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Amanda Blair Molhan wrote:

Hi, guys —

My boyfriend and I gave up alcohol for Lent. We are getting picked on by our friends a lot about it. (We are holding strong!) However, we are being told that we can drink for St. Patrick's Day because it is a feast day.

Is this true?

Thank you!!

Amanda

  { Can we break our Lenten penitential practices on this day? }

Mike replied:

Hi, Amanda —

Acts of penance, almsgiving and fasting are all good Lenten sacrifices but, besides the
obligated penances and abstinences on:

  • Ash Wednesday
  • Fridays during Lent and
  • Good Friday

the Church lets the individual choose, so it is your decision and the decision of your boyfriend.

There are certain feast days that are joyous occasions during the Lenten, penitential season.

Besides the Feast of St. Patrick, I'm thinking of the Feast of St. Joseph which always falls during the Lenten season on March 19th.

In the past, in the Archdiocese of Boston, the Cardinal has usually given a dispensation for eating meat when St. Patrick's falls on a Friday of Lent.

I'd say the choice is yours. If you can get through St. Patty's on the dry side, power to you!!

You said:
We are getting picked on by our friends a lot about it.

That tells me you picked a good sacrifice : )

Hope this helps,

Mike

Mary Ann replied:

Amanda —

There is no "can" and "can not", except for the mandatory Lenten fast and abstinence, which no longer applies except for Ash Wednesday and Good Friday, and the abstinence on all Fridays of Lent. There is only a "will" or "will not", however you choose.

It used to be that a bishop would dispense from the fast/abstinence for St. Pat's. That gives us the example that it is good to celebrate a feast, and fine to have a drink on St. Patrick's Day,
if you wish. As a matter of fact, it could be an act of charity and humility to drink with your friends (moderately) and not to be seen to be fasting on that day. Same for Sundays in Lent.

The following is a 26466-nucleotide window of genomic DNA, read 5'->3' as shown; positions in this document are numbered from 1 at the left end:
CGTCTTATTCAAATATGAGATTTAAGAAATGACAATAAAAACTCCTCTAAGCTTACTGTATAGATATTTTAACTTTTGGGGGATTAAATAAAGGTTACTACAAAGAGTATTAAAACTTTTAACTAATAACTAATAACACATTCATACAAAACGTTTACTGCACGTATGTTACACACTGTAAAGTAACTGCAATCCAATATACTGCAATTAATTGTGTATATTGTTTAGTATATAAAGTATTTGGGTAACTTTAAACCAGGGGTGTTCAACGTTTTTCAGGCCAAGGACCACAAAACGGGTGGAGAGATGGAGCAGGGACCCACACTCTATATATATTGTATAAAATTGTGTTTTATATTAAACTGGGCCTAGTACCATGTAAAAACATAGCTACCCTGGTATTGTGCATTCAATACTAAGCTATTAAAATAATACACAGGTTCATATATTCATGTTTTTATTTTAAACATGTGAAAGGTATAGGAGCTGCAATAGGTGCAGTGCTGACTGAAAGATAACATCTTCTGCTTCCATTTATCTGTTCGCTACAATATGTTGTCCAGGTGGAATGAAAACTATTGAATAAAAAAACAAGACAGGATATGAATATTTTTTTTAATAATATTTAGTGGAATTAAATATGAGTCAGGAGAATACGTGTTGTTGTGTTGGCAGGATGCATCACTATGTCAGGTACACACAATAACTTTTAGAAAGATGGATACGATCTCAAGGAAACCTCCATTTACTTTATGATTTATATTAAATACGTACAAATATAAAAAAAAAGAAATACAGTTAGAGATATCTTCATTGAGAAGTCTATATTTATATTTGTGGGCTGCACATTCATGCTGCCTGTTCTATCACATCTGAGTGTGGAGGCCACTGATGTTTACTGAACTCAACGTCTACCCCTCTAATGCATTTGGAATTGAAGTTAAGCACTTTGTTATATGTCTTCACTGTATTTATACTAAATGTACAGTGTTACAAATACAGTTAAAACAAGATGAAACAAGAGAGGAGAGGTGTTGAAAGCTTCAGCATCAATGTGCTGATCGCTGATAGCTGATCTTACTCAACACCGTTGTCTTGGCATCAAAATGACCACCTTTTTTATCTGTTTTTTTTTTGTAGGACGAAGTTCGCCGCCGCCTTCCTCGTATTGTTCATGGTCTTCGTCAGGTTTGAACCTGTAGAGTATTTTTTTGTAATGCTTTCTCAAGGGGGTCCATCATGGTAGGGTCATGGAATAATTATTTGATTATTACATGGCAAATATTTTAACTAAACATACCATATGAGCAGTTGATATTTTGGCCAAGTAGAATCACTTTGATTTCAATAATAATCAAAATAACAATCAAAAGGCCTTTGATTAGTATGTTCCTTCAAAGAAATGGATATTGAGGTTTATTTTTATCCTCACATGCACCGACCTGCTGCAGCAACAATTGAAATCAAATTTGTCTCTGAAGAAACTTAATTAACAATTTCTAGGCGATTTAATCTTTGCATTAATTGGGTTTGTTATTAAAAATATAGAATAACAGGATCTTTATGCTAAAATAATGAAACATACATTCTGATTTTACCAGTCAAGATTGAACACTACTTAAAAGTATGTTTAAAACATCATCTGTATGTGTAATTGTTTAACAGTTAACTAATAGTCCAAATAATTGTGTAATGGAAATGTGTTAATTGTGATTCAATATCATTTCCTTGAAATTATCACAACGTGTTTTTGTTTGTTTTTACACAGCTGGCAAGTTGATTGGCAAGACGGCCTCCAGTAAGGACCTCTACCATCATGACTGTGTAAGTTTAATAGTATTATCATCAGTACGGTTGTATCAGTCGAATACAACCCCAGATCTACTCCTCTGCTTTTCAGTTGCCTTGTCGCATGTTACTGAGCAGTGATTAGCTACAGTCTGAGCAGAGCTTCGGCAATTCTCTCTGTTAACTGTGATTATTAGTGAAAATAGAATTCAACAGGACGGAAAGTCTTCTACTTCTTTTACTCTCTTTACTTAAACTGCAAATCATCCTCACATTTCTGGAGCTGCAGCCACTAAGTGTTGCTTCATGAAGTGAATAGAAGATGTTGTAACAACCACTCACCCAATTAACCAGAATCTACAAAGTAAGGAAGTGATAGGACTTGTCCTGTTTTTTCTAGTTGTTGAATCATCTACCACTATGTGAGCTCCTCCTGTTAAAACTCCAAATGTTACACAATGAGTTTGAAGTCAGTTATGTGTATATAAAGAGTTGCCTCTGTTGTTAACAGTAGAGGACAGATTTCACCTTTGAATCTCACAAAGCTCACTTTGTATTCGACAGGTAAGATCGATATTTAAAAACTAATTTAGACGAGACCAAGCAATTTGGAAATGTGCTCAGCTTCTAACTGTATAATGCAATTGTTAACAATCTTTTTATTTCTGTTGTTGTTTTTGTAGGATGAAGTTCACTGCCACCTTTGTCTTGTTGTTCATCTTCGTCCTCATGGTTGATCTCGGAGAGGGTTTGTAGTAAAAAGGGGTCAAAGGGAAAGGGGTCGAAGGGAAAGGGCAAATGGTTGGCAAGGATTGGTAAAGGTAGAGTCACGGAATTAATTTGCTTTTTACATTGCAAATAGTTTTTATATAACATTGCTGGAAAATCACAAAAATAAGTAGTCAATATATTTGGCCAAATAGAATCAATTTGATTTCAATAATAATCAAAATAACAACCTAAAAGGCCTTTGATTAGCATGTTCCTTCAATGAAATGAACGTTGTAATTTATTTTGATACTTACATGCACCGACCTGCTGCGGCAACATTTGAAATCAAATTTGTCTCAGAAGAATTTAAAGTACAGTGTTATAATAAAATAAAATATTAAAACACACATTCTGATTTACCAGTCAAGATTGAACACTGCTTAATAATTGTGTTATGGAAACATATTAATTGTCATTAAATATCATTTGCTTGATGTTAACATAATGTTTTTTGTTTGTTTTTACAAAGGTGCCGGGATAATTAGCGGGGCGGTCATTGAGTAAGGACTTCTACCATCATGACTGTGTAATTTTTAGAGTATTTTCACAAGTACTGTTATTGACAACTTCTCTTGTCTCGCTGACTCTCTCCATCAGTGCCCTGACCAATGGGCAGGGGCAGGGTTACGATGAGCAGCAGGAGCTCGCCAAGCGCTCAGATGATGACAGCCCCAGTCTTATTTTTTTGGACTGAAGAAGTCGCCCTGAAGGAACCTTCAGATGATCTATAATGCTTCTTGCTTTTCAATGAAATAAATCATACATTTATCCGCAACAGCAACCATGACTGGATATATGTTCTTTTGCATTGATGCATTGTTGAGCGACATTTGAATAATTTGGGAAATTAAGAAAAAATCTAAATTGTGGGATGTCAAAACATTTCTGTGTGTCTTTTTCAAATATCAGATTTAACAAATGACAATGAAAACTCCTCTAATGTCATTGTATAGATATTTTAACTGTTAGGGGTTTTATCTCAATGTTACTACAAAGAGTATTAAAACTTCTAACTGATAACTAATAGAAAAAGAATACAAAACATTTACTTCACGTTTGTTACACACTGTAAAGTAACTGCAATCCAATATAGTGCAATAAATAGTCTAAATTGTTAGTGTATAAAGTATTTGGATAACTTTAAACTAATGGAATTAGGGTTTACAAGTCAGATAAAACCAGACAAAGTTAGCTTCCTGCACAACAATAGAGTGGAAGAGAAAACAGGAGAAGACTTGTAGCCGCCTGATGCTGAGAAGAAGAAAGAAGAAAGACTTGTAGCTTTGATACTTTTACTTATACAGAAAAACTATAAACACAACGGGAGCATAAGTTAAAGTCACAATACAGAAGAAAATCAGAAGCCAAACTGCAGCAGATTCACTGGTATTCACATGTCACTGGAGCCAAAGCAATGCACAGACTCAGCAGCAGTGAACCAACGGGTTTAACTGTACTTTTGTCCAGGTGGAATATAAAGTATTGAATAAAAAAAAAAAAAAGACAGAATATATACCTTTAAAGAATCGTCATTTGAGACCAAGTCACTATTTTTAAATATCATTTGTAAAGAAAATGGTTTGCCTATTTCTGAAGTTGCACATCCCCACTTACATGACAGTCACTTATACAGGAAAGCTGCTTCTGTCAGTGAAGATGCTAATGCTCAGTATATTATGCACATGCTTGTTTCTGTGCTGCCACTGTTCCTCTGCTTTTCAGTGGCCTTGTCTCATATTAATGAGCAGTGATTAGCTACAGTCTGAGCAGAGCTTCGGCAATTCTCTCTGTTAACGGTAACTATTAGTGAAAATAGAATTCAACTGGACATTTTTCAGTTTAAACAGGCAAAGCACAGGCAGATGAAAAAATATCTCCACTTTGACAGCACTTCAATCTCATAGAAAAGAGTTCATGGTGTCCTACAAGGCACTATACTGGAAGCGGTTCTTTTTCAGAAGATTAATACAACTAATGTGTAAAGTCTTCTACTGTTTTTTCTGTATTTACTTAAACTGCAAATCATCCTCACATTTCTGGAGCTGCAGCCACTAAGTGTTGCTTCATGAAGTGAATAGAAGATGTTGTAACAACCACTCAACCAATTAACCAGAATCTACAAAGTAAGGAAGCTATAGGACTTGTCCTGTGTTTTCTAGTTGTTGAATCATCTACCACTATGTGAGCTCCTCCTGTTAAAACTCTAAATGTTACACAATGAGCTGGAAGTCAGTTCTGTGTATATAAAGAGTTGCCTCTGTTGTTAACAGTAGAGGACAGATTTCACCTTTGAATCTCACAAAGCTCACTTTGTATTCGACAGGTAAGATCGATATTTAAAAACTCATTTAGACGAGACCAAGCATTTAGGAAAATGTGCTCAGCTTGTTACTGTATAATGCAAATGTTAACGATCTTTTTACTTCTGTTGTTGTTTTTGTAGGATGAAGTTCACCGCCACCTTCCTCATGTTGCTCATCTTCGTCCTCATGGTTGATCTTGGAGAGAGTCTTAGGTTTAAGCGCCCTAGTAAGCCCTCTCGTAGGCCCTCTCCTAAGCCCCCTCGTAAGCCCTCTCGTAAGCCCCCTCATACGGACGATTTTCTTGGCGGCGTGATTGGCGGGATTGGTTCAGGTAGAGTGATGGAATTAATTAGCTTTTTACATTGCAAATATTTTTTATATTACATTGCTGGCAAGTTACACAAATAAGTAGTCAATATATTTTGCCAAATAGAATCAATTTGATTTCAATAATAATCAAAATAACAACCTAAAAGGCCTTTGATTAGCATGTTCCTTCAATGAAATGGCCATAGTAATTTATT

Mary Ann

Eric replied:

Hi, Amanda —

Mike is correct. This sort of abstinence (if you are Roman Rite and I assume you are) is purely a personal choice and you can make in good conscience whatever decisions you wish about lifting it. I will note that St. Patrick's Day is not a universal solemnity and is not traditionally a day, universally, when abstinence is lifted. In certain dioceses, typically with a high Irish population or with St. Patrick as patron (as in the case of Boston), the bishop will issue a dispensation from the canonical abstinence. If that is your situation, you can apply that to your own discipline. If you have no Irish connection — diocese or blood — I might suggest there is less of a compelling religious reason to do so (in that case one might argue it's more of a secular celebration, especially if you want to drink) but it is still up to you. Do not use this as an excuse to get drunk however.

Don't forget the Feast of the Annunciation (March 25th). That's the major solemnity within Lent.

The more your friends pick on you, the more merit you have in heaven from following your sacrifice.

Eric

John replied:

Just to add to both my colleagues.

Drinking for the sake of drinking, that is to "catch a buzz", or even get drunk, is something scripture strongly advises against. St. Paul tells us in several places to avoid getting drunk,
but to be sober.

That's not to say one can't have a drink or two, but, in general, the Scriptures extol the virtue of sobriety and warn against using drink to alter that sobriety.

For some, light or even moderate social drinking doesn't present a problem; for many it is problematic. It isn't the drinking itself, but what the effects of the drinking can do. It lets down one's guard and a person will do things, they wouldn't do sober; there in lies the problem.

The things which we normally wouldn't do sober, can be sinful.

John

Amanda replied:

I want to say thank you for everyone's responses! We will not be drinking on St. Patty's Day.

I didn't think it was “Catholically legal” ha, ha, but, because of the number of people who told me this, I was curious what the answer was.

Thank you!

Amanda
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